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Crown land sale pings aboriginal radar

This 15-acre parcel of vacant Crown land just northwest of Highway 10 at 152 Street in Surrey is among more than 100 properties the province intends to sell off as surplus. - bing.com
This 15-acre parcel of vacant Crown land just northwest of Highway 10 at 152 Street in Surrey is among more than 100 properties the province intends to sell off as surplus.
— image credit: bing.com

The province has very little urban Crown land available to offer in treaty negotiations with First Nations to settle unresolved land claims in Metro Vancouver.

So Finance Minister Kevin Falcon's budget announcement that B.C. will raise money by selling off a 15-acre parcel of surplus land in the middle of Surrey has raised eyebrows among treaty negotiation observers.

"It's an interesting move on their part since Crown land is so scarce," First Nations Summit spokesman Dan Smith said. "We'll see whether or not this takes place."

Metro Vancouver has previously raised concern the province may – because it has so little property to negotiate with – raid more farmland in the Agricultural Land Reserve (ALR) or even take from civic or regional parks to settle future treaties.

Unlike the ALR land turned over for the Tsawwassen Treaty, the vacant parcel in Surrey, near the northwest corner of 152 Street and Highway 10, is zoned for commercial/multi-family residential and surrounded by existing homes and businesses.

The Katzie First Nation, based in Pitt Meadows, has signalled its interest in the Surrey property, which had once been considered a possible hospital site.

"We have written a letter requesting consultation but there has been no formal consultation," Katzie chief negotiator Debbie Miller said.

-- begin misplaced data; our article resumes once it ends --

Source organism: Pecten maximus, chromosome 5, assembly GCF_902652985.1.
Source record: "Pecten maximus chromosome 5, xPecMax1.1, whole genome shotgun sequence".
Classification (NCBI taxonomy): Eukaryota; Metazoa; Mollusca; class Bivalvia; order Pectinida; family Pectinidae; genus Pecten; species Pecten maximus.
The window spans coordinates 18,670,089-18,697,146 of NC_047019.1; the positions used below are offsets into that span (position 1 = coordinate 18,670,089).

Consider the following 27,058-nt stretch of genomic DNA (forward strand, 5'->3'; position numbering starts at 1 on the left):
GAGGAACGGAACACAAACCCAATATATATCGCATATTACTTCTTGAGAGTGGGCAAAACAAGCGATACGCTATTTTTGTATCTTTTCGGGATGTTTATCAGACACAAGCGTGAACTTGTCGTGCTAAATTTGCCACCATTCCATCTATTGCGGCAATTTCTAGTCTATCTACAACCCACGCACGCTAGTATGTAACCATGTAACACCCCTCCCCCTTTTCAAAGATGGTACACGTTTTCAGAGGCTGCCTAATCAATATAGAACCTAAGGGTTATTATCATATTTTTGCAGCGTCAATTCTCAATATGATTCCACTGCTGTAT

"There are very few urban Crown land parcels within any area of Katzie traditional territory."

The Katzie are negotiating an agreement-in-principle and are in talks with the province over what lands would become Katzie treaty land.

The traditional territory over which the Katzie claim aboriginal rights and title covers all of Surrey, White Rock, Delta and Pitt Meadows, as well as much of Maple Ridge, Langley, Port Coquitlam and the entire Pitt River watershed.

Tsawwassen First Nation Chief Kim Baird said bands in treaty talks typically oppose the sale of nearby Crown land to keep their acquisition options open.

She said the fact urban Crown land is so rare means First Nations pursuing treaties may well look at more distant land.

A government spokesperson said First Nations would be consulted ahead of any Crown land sales, which won't begin until 2013 and won't include land offered in treaty talks.

More than $700 million is to be raised by selling more than 100 surplus properties, but the province won't disclose where they are or how many are in the Lower Mainland.

Metro Vancouver aboriginal affairs committee vice-chair Ralph Drew predicts that if the province does proceed, the Katzie might have an option to buy the Crown land in Surrey at market value ahead of anyone else.